I filmed Hotel 22 in Palo Alto while pursuing a Master of Fine Arts at Stanford University’s documentary film program. As the Line 22 bus hurtles through one of the richest parts of the world, it carries all the lives that have been displaced and disregarded by Silicon Valley. Its story is a mirror to the discord — and disparity — of the world we live in.
Director: Laney D'Aquino, Denny DeBey, dana knoke,
Denny DeBey is a traditional blacksmith: he crafts objects of function and great beauty from hard metal. Since 2005, he has designed and created the awards presented at the Ashland Independent Film Festival. The filmmakers who receive his creations treasure them! Step into the Ashland Forge and watch the process unfold with this master craftsman.
Laney D’Aquino, Denny DeBey, Dana Knoke
The equipment for this film included Denny’s anvil — made in the 1800s — hammers and jigs that Denny made himself at the forge, plus Laney’s camera and editing system on her computer. The three of us found a great ease and delight in creating together. We forged a great friendship in making a film about a blacksmith. We hope you enjoy our little film. We certainly had fun making it.
Living with her single mother in an isolated subdivision in rural Texas, 14-year-old Leila’s deepest connection is with her pack of rescued dogs. When her beloved pit bull is stolen by an aspiring dog fighter, Leila is forced to stand up for herself at the cost of her own innocence. [language, mature]
Director’s Statement: Annie Silverstein
SKUNK is part of a series of films I’ve done exploring youth culture and coming of age. Before moving to Austin, I spent a decade working with kids on different Indian reservations in Washington State, using films to tell stories about their lives. The world of SKUNK is based loosely on the experiences of kids I worked with during this time.
A high school baseball player is profiled by the police and stopped on his way home from practice. Xavier’s entire future hangs in the balance in this timely, realistic, and relevant short.
Director’s Statement: Reinaldo Marcus Green
Growing up African American in NYC, I have personally been subjected to the NYPD’s controversial “Stop and Frisk” policies. The issue of humanity comes into question when an individual is stopped merely on the basis of his or her skin tone. I was drawn to make a film that goes beyond the issue of right or wrong. I wanted to explore both sides of “Stop and Frisk” — victim and perpetrator. Although set against the backdrop of Brooklyn’s Red Hook projects, this is a universal story that directly addresses issues of social injustice. In the end, I want the message Stop to help put an end to unconstitutional racial profiling.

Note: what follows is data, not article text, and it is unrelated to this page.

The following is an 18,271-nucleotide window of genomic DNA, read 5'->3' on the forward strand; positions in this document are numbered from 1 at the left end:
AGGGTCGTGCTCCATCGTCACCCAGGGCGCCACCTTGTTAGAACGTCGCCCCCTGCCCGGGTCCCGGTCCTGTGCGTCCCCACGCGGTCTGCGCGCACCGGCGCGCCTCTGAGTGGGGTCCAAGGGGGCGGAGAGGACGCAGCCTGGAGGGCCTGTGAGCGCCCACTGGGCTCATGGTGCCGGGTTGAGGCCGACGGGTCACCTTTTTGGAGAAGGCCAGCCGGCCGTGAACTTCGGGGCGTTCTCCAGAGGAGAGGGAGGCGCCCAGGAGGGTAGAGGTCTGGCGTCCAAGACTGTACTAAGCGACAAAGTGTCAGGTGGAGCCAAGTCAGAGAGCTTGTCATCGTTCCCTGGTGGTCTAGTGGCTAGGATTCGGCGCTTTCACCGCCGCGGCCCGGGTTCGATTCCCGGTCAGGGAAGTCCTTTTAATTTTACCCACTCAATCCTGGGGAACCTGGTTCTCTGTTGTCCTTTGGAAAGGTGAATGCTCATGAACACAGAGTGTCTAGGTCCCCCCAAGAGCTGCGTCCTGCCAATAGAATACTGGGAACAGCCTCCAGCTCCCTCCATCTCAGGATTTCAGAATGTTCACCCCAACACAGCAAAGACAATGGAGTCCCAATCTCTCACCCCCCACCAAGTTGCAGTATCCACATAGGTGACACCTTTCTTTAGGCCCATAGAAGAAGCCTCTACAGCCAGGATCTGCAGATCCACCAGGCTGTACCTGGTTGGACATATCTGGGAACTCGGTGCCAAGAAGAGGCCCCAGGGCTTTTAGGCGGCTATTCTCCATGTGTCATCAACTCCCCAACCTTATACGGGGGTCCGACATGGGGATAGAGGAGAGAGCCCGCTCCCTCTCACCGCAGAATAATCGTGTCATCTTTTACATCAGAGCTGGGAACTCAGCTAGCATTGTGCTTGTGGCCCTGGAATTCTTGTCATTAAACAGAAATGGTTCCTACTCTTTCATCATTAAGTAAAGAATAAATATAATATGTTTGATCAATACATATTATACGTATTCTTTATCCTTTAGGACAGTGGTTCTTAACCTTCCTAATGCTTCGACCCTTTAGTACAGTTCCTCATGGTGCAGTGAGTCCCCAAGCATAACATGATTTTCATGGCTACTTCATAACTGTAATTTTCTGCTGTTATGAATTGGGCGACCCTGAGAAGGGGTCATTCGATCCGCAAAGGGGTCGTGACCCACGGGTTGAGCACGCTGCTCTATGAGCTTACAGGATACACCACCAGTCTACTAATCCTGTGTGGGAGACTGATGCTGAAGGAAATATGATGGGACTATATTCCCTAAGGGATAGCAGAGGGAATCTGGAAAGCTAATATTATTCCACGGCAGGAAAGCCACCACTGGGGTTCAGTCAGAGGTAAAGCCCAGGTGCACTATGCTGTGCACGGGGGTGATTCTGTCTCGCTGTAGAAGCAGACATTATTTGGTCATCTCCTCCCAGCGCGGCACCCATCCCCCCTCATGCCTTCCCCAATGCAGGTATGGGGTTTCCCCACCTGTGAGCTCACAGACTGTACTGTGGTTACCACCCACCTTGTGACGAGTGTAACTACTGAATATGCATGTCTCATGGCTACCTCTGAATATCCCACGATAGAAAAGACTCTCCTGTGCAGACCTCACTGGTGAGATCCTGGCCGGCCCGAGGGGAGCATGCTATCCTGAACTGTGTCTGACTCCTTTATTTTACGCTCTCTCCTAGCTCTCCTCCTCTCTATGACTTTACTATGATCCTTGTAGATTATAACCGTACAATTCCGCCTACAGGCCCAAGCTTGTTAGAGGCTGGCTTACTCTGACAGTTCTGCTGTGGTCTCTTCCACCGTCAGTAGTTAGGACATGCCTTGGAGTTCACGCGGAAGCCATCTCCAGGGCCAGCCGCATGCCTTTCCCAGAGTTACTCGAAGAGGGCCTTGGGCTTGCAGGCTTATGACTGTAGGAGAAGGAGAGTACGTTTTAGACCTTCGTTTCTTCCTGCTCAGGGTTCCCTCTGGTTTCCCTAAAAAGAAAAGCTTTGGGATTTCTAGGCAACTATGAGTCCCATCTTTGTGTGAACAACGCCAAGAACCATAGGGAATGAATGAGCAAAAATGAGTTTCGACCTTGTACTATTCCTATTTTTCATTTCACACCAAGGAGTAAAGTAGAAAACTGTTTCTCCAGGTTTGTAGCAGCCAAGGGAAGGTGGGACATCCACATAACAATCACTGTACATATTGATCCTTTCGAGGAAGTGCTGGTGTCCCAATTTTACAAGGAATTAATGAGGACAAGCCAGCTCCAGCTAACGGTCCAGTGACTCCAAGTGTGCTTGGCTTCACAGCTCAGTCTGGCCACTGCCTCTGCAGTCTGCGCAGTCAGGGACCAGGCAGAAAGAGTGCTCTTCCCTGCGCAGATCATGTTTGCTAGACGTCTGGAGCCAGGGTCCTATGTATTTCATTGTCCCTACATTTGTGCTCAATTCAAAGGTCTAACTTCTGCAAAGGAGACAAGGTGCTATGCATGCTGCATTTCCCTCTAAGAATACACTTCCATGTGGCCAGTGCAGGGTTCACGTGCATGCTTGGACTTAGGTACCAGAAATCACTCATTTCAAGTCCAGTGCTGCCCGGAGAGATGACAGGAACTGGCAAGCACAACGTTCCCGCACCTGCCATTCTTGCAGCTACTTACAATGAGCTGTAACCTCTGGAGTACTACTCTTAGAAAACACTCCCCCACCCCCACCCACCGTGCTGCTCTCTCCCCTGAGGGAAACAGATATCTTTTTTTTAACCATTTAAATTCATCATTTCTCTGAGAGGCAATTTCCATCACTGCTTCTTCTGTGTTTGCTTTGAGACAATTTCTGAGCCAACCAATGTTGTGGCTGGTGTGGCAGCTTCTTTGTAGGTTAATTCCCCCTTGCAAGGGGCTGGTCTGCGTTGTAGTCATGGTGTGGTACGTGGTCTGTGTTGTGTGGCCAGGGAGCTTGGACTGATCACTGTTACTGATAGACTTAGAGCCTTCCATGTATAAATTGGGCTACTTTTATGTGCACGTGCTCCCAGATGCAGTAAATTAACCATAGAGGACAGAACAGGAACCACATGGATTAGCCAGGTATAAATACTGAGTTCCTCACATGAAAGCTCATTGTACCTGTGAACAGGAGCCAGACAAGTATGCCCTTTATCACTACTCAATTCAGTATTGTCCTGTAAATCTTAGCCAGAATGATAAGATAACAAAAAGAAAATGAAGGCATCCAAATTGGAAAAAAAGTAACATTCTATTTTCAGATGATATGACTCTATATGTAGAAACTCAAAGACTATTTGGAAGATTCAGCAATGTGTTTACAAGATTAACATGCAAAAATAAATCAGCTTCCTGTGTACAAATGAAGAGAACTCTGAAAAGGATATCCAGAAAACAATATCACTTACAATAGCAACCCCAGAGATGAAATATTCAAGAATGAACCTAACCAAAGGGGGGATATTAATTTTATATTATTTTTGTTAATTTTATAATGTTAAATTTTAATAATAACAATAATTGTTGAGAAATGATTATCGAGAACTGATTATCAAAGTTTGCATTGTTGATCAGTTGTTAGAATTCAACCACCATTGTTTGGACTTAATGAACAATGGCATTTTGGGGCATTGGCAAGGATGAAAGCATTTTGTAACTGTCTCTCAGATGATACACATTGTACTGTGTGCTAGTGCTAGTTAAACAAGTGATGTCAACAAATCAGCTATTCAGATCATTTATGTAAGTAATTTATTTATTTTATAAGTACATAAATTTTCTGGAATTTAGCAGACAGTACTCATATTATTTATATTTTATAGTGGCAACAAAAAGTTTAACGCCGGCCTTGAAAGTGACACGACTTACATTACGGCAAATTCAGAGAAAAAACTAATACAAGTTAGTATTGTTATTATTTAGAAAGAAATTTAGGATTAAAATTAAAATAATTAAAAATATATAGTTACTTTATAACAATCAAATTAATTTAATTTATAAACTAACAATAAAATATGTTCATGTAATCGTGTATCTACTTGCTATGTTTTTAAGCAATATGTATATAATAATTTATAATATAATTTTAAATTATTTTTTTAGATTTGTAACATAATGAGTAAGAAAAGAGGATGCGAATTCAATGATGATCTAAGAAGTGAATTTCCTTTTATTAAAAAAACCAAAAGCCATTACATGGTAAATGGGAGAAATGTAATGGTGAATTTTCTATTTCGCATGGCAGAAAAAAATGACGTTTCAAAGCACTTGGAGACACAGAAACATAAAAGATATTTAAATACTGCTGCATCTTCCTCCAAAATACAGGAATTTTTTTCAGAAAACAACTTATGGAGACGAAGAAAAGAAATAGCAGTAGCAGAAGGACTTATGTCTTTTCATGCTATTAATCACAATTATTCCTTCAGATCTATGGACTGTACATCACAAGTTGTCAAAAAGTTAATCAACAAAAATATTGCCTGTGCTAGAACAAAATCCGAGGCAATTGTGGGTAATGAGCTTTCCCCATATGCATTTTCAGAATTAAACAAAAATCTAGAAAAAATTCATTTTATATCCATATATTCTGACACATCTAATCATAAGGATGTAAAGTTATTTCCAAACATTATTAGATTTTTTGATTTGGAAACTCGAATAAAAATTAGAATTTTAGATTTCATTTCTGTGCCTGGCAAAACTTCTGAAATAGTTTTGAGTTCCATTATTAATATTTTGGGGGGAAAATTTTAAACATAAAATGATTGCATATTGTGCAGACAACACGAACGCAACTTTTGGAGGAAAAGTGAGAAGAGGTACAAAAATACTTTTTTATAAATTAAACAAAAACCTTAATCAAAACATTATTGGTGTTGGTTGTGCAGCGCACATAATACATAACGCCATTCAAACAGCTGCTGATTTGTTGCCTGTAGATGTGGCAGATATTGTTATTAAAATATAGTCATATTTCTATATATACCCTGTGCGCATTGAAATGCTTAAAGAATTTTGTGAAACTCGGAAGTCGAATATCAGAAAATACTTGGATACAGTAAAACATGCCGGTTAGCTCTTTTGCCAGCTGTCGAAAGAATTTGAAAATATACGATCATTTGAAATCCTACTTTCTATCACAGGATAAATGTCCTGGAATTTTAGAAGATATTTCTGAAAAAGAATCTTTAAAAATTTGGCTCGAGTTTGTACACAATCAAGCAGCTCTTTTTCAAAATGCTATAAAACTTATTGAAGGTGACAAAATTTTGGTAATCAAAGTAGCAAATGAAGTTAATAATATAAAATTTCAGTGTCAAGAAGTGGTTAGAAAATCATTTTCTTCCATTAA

The story of Pig and Fox — who become best friends despite schoolmates who bully them, the indifference of adults and the ever-present threat of a cloud of pollution that only Pig can keep from destroying the town. Traditional hand-drawn figures combined with digital painting bring this sweet fable to life.
Directors’ Statement: Robert Kondo, Dice Tsutsumi
Toward the end of production on Monsters University, we decided to take time off from being art directors at Pixar to make a short film. Our goal creatively was to tell an emotional story about a character that changes the way he sees the world, rather than the world around him changing. We were naively thinking we could finish the whole thing in three months. We thought we knew how animated film- making worked, but felt like every day we were putting out a fire. We really grew as filmmakers and as artists, and now we don’t want to stop.
In the last few years, thousands of people have flocked to North Dakota seeking work in the burgeoning oil fields, hoping to strike it rich. Gorgeous shots of the frozen plains underscore the moving and informative first-person accounts of three children and one immigrant mother as they face the realities of life in an over-crowded boom town. Themes of innocence, home, and the American Dream are seen through unexpected eyes.
Director’s Statement: J. Christian Jensen
When I arrived in North Dakota, I found all the signs of a genuine boom region: people sleeping in cars, trucks, and ramshackle RVs despite -50 temperatures; scarcity of basic foods and services; and a lack of infrastructure of every kind. I quickly determined that I wanted to train my camera on stories that were usually overlooked. I wanted to hear the voices of those who are often an afterthought in the quest for economic gain.